This year, Sky and Telescope magazine is predicting an even more spectacular show for North America, as the meteor showers also happen to coincide with a new moon – an event that happens every three years or so.
It goes without saying that in order to see the most meteors, you’re going to want to be in a dark, rural area. Your cool rooftop balcony in Pasadena ain’t gonna cut it – but I’ve had luck just driving north to the Antelope Valley. You’ll still get a bit of light pollution (it’s tough to avoid in L.A., unless you can head further into the desert), but you should be able to spot a pretty good amount of shooting stars as the light pollution on the north side of the San Gabriels is much smaller than on the south side.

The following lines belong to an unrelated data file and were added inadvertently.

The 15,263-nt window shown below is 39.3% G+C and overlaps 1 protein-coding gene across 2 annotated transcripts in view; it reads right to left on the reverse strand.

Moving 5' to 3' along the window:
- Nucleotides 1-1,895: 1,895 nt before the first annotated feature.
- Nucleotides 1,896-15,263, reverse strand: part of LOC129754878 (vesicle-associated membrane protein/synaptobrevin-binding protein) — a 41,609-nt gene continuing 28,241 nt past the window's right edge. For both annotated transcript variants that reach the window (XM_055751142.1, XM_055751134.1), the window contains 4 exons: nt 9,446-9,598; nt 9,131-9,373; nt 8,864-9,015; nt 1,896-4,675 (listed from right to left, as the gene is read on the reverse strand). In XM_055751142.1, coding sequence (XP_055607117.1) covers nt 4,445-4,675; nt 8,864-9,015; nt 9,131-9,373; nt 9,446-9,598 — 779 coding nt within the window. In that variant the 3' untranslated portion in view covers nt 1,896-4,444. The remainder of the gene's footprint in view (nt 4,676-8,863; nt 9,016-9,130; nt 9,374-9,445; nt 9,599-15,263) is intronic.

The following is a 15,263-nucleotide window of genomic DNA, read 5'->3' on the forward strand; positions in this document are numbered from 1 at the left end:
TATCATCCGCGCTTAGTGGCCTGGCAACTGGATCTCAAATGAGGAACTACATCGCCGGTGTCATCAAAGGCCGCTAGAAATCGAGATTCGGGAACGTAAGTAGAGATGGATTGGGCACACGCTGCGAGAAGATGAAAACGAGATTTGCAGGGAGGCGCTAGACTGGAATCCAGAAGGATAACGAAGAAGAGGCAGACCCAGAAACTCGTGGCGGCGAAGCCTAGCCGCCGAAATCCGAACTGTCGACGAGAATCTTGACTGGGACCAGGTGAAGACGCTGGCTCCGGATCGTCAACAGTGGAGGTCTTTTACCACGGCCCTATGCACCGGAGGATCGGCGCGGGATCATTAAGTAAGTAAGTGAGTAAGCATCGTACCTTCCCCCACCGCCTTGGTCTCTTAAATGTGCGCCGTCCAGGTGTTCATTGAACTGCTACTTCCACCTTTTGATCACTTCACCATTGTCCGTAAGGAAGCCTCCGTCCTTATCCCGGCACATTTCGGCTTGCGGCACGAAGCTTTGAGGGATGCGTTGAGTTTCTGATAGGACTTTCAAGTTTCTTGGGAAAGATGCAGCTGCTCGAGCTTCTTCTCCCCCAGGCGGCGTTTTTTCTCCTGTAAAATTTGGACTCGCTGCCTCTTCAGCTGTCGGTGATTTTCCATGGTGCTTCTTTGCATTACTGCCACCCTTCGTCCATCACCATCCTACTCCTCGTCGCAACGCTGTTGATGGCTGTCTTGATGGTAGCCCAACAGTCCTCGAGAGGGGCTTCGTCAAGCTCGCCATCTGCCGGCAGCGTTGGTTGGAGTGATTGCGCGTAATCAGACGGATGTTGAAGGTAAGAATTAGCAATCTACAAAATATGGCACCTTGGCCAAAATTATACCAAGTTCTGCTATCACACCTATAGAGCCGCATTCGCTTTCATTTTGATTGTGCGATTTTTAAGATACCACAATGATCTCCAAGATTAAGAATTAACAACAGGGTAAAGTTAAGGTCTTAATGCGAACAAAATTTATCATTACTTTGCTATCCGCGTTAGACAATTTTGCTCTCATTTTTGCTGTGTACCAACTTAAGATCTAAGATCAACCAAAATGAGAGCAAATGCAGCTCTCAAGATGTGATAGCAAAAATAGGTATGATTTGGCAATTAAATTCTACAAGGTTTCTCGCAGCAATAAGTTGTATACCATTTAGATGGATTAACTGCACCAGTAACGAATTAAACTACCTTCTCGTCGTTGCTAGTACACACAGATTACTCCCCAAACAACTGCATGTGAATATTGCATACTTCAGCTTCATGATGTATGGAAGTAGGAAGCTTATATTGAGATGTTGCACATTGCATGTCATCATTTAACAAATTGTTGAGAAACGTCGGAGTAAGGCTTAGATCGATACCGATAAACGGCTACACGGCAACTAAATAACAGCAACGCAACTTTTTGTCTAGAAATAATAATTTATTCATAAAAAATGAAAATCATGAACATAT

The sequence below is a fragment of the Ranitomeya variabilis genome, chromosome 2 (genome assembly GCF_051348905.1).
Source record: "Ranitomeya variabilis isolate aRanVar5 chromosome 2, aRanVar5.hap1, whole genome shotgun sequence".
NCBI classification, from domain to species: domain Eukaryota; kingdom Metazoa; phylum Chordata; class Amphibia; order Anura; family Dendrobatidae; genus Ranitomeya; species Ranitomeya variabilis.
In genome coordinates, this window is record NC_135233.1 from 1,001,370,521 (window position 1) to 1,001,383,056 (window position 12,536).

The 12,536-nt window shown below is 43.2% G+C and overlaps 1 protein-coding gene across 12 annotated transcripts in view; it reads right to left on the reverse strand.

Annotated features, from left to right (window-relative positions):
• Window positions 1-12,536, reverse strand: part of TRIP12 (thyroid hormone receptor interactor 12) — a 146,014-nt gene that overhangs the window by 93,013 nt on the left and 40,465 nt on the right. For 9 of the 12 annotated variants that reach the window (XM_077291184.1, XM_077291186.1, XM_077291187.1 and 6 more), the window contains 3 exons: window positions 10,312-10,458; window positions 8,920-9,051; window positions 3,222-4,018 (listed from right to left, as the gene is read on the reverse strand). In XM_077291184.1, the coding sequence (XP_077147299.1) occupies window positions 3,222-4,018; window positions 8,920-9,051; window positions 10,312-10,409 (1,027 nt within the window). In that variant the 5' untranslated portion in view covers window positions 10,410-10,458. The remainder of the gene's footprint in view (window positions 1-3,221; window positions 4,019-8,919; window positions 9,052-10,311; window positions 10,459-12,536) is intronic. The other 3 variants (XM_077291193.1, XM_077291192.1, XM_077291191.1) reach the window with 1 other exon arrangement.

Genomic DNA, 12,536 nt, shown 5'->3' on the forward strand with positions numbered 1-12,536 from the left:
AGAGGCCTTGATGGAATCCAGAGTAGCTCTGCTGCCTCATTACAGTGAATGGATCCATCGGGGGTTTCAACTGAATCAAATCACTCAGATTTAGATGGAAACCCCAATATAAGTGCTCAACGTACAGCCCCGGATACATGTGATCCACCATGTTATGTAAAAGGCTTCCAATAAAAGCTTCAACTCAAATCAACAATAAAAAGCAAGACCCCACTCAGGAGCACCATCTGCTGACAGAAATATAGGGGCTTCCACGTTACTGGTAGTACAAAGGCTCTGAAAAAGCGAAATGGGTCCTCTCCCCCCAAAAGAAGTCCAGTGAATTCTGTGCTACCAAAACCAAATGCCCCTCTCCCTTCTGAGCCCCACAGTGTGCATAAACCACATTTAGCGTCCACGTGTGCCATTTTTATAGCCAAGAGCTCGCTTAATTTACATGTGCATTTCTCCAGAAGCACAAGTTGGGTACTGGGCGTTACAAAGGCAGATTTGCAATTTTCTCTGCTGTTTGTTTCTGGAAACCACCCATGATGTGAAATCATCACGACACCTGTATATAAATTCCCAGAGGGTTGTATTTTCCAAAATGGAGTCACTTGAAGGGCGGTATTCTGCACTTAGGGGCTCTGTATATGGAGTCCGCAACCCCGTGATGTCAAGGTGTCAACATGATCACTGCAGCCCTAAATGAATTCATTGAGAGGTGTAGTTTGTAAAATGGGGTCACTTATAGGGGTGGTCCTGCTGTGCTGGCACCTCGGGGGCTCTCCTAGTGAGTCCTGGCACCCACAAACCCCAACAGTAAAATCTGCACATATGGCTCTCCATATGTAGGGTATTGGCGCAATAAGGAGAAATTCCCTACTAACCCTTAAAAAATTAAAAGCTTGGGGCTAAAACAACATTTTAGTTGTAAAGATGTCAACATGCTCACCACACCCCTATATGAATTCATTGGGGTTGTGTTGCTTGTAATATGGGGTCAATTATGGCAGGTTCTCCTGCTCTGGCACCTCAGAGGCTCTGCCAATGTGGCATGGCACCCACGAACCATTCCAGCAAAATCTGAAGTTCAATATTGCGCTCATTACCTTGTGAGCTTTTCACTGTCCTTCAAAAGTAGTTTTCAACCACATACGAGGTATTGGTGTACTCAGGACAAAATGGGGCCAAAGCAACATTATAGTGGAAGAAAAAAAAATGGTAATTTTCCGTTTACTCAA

Prime viewing for the Perseids is from about 11PM on Thursday night through the first light of dawn, with up to 100 meteors or more per hour during the peak.
Sky and Telescope has some in-depth tips for viewing, but you can probably just snag a comfy site, curl up with a hot drink, sleeping bag or blankets, and mosquito repellent, and just patiently gaze toward the northeast.